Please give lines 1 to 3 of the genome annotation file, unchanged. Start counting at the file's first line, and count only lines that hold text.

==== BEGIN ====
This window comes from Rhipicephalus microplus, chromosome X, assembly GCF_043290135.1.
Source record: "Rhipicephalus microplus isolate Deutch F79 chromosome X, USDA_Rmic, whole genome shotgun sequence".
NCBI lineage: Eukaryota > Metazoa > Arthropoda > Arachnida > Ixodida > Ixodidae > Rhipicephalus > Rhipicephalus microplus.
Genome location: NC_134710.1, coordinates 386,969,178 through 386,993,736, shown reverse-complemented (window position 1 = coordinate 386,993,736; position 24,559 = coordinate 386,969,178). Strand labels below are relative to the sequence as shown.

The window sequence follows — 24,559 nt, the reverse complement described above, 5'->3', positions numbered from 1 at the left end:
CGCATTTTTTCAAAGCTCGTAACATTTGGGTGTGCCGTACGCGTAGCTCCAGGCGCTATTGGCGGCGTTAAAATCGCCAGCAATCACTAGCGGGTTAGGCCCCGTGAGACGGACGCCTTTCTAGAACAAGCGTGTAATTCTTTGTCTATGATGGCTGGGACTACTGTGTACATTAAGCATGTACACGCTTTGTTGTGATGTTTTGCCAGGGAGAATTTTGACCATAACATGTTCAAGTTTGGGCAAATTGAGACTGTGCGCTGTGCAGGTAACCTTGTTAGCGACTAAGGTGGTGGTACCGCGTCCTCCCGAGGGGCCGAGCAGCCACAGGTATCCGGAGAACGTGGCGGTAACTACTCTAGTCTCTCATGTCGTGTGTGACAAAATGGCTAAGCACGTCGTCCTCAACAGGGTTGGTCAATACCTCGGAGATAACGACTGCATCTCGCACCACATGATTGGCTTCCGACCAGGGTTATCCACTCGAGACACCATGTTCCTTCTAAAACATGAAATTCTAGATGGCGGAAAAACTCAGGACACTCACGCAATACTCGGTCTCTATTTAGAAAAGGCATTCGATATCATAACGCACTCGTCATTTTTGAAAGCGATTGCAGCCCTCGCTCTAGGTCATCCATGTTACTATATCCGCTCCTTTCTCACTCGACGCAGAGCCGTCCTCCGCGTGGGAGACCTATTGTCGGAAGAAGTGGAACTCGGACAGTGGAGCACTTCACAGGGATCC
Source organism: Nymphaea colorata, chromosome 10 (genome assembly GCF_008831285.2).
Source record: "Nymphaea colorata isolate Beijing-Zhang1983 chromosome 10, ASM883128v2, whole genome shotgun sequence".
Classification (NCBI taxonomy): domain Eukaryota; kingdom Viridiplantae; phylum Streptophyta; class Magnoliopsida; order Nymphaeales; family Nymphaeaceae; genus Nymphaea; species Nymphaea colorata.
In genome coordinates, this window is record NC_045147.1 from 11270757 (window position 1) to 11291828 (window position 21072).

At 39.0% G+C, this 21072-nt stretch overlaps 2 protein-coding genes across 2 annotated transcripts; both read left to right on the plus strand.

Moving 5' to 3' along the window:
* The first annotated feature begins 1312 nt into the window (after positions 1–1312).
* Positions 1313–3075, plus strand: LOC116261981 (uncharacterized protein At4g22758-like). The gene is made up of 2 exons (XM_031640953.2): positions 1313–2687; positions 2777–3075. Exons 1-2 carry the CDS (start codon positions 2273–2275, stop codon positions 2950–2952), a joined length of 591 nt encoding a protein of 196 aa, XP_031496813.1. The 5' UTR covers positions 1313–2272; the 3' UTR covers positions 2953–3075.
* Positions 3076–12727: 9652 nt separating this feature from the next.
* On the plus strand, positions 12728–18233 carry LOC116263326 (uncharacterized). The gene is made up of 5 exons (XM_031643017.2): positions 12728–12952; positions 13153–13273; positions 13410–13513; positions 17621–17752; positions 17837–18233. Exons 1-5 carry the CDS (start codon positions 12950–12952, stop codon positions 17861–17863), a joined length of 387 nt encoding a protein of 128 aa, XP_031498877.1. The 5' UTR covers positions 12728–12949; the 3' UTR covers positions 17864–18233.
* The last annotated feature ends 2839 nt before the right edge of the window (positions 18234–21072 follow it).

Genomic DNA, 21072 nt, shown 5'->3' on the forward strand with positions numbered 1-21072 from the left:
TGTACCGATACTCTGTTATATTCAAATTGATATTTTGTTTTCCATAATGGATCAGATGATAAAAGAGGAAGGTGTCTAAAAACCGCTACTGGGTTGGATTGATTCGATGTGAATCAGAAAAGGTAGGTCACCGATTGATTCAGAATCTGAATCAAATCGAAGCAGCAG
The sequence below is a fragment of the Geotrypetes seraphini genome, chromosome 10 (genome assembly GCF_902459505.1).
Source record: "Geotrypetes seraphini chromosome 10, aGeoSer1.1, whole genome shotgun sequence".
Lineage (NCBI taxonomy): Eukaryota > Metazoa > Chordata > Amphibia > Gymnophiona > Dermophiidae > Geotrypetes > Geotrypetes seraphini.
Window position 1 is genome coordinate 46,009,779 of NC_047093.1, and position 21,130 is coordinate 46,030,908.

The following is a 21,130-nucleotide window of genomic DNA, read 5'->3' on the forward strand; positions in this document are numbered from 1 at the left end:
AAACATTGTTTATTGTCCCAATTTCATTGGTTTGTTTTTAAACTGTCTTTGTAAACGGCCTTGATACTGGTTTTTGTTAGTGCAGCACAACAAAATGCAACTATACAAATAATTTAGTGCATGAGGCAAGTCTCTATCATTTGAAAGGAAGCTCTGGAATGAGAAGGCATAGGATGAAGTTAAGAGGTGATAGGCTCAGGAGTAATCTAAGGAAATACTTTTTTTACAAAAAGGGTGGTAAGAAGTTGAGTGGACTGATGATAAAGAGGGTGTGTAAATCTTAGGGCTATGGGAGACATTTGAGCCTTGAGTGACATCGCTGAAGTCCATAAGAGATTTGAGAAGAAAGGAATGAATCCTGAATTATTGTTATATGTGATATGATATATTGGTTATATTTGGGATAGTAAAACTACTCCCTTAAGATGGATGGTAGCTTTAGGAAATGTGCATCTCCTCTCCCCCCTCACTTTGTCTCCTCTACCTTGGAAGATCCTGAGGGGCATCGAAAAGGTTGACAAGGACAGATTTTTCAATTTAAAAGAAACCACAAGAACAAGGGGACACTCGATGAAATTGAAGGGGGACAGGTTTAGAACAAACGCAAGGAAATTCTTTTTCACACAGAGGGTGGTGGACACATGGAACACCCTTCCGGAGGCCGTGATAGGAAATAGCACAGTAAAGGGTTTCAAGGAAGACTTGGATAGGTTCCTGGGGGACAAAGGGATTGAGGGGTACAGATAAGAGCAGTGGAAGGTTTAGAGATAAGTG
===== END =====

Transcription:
This window comes from Rhipicephalus microplus, chromosome X, assembly GCF_043290135.1.
Source record: "Rhipicephalus microplus isolate Deutch F79 chromosome X, USDA_Rmic, whole genome shotgun sequence".
NCBI lineage: Eukaryota > Metazoa > Arthropoda > Arachnida > Ixodida > Ixodidae > Rhipicephalus > Rhipicephalus microplus.